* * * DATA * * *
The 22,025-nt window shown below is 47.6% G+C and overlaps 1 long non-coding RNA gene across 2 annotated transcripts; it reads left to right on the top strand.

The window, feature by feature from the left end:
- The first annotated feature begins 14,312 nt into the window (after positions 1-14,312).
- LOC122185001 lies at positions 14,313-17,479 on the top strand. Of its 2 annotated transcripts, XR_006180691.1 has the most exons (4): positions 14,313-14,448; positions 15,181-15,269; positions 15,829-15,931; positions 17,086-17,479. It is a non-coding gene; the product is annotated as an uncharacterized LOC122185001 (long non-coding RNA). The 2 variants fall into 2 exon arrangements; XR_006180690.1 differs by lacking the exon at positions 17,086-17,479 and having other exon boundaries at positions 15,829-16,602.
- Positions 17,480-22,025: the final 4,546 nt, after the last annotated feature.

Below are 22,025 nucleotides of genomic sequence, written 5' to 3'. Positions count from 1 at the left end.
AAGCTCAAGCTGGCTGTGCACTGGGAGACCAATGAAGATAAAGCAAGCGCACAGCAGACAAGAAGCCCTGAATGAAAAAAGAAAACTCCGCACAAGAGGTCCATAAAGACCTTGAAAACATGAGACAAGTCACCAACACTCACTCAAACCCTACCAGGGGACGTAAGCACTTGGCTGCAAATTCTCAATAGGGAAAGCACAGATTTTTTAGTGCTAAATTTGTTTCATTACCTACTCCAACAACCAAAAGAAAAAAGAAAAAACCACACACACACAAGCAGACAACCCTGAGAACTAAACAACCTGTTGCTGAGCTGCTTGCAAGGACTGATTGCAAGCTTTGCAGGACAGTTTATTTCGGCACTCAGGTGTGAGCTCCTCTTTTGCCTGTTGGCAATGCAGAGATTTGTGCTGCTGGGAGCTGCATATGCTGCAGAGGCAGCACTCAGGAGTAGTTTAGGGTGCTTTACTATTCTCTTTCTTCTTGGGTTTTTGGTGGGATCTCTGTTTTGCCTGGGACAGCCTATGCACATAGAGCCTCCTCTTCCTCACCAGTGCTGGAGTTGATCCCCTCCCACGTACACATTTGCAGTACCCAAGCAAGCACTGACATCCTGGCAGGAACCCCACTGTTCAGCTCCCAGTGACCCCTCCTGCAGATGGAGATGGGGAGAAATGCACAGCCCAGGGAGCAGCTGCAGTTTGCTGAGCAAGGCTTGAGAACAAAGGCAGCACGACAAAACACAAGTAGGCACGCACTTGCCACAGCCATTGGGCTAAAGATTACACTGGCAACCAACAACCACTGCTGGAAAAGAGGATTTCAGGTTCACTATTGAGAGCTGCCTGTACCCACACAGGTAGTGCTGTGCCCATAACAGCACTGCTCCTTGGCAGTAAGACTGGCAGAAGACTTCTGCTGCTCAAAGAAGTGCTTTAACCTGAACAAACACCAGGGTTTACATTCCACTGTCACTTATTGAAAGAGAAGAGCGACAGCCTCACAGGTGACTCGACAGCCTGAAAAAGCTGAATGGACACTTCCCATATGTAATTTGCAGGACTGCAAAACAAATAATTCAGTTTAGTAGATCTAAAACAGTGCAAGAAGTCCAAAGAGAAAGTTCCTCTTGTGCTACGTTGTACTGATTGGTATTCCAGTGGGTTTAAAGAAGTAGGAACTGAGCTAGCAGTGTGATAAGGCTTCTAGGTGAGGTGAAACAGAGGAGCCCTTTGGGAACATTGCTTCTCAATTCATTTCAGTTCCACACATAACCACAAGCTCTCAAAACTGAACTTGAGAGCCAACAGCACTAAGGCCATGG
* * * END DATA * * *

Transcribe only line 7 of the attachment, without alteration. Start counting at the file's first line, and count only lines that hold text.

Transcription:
AAGCTCAAGCTGGCTGTGCACTGGGAGACCAATGAAGATAAAGCAAGCGCACAGCAGACAAGAAGCCCTGAATGAAAAAAGAAAACTCCGCACAAGAGGTCCATAAAGACCTTGAAAACATGAGACAAGTCACCAACACTCACTCAAACCCTACCAGGGGACGTAAGCACTTGGCTGCAAATTCTCAATAGGGAAAGCACAGATTTTTTAGTGCTAAATTTGTTTCATTACCTACTCCAACAACCAAAAGAAAAAAGAAAAAACCACACACACACAAGCAGACAACCCTGAGAACTAAACAACCTGTTGCTGAGCTGCTTGCAAGGACTGATTGCAAGCTTTGCAGGACAGTTTATTTCGGCACTCAGGTGTGAGCTCCTCTTTTGCCTGTTGGCAATGCAGAGATTTGTGCTGCTGGGAGCTGCATATGCTGCAGAGGCAGCACTCAGGAGTAGTTTAGGGTGCTTTACTATTCTCTTTCTTCTTGGGTTTTTGGTGGGATCTCTGTTTTGCCTGGGACAGCCTATGCACATAGAGCCTCCTCTTCCTCACCAGTGCTGGAGTTGATCCCCTCCCACGTACACATTTGCAGTACCCAAGCAAGCACTGACATCCTGGCAGGAACCCCACTGTTCAGCTCCCAGTGACCCCTCCTGCAGATGGAGATGGGGAGAAATGCACAGCCCAGGGAGCAGCTGCAGTTTGCTGAGCAAGGCTTGAGAACAAAGGCAGCACGACAAAACACAAGTAGGCACGCACTTGCCACAGCCATTGGGCTAAAGATTACACTGGCAACCAACAACCACTGCTGGAAAAGAGGATTTCAGGTTCACTATTGAGAGCTGCCTGTACCCACACAGGTAGTGCTGTGCCCATAACAGCACTGCTCCTTGGCAGTAAGACTGGCAGAAGACTTCTGCTGCTCAAAGAAGTGCTTTAACCTGAACAAACACCAGGGTTTACATTCCACTGTCACTTATTGAAAGAGAAGAGCGACAGCCTCACAGGTGACTCGACAGCCTGAAAAAGCTGAATGGACACTTCCCATATGTAATTTGCAGGACTGCAAAACAAATAATTCAGTTTAGTAGATCTAAAACAGTGCAAGAAGTCCAAAGAGAAAGTTCCTCTTGTGCTACGTTGTACTGATTGGTATTCCAGTGGGTTTAAAGAAGTAGGAACTGAGCTAGCAGTGTGATAAGGCTTCTAGGTGAGGTGAAACAGAGGAGCCCTTTGGGAACATTGCTTCTCAATTCATTTCAGTTCCACACATAACCACAAGCTCTCAAAACTGAACTTGAGAGCCAACAGCACTAAGGCCATGG